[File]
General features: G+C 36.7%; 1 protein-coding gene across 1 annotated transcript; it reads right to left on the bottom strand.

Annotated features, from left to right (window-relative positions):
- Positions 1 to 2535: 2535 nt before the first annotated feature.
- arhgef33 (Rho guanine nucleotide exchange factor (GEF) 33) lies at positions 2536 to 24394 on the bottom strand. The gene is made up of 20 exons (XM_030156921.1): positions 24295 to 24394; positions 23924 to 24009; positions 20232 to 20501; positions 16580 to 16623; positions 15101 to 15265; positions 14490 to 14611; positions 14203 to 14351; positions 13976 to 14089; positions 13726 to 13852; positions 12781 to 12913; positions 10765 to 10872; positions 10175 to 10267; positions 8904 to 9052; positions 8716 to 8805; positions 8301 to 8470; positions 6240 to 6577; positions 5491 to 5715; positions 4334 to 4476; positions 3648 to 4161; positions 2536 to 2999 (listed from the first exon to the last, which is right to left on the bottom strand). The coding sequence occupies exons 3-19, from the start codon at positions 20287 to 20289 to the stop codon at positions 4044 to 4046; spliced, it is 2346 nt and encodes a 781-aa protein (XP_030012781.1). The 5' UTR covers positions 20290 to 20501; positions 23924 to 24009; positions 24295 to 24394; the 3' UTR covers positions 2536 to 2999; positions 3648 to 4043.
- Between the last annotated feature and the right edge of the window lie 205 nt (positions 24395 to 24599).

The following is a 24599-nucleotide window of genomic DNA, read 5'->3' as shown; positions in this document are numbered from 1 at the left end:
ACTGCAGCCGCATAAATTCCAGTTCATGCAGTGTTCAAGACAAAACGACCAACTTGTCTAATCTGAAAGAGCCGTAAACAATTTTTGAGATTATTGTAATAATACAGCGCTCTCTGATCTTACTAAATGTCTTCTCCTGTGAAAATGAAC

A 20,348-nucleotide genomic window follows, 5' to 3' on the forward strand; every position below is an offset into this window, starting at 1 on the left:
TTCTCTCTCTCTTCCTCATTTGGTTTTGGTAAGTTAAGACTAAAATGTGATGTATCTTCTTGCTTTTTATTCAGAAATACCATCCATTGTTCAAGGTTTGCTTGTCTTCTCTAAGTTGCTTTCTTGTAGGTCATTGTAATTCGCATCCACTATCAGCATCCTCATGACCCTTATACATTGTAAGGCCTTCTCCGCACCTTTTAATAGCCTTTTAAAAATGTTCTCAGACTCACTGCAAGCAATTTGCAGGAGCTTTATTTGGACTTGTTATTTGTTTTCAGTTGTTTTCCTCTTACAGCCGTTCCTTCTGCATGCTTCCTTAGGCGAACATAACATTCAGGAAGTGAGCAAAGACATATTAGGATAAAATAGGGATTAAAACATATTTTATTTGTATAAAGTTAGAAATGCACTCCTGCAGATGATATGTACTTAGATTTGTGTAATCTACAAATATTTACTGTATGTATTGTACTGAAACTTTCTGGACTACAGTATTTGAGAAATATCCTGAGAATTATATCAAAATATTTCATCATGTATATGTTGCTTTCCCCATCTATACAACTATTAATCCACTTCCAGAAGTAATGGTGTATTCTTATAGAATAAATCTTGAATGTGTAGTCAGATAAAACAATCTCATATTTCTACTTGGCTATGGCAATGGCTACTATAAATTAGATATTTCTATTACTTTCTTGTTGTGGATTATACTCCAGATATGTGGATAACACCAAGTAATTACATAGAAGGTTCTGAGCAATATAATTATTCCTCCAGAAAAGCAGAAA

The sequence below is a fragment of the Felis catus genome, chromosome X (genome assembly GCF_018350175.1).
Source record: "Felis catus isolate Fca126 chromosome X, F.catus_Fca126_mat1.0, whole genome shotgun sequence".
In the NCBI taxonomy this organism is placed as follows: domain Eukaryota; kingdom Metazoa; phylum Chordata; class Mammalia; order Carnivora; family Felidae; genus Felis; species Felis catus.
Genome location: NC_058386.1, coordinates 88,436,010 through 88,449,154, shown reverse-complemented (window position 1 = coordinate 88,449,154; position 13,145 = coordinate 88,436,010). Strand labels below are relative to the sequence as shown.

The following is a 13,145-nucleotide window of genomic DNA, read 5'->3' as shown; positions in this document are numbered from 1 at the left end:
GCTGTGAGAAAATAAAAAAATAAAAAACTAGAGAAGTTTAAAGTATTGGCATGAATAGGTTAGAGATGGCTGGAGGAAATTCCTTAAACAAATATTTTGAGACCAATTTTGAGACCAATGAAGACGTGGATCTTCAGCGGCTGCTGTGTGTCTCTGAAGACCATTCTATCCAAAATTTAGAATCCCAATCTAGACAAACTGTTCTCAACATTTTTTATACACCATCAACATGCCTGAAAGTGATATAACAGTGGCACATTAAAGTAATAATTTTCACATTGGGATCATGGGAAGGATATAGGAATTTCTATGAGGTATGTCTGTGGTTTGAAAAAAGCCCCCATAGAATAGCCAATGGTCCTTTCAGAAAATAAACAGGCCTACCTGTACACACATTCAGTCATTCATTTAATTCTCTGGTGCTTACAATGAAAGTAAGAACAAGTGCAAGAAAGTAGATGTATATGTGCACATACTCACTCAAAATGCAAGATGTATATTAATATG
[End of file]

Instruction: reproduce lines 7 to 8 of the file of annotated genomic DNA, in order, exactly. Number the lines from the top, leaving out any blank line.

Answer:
ACTGCAGCCGCATAAATTCCAGTTCATGCAGTGTTCAAGACAAAACGACCAACTTGTCTAATCTGAAAGAGCCGTAAACAATTTTTGAGATTATTGTAATAATACAGCGCTCTCTGATCTTACTAAATGTCTTCTCCTGTGAAAATGAAC

A 20,348-nucleotide genomic window follows, 5' to 3' on the forward strand; every position below is an offset into this window, starting at 1 on the left: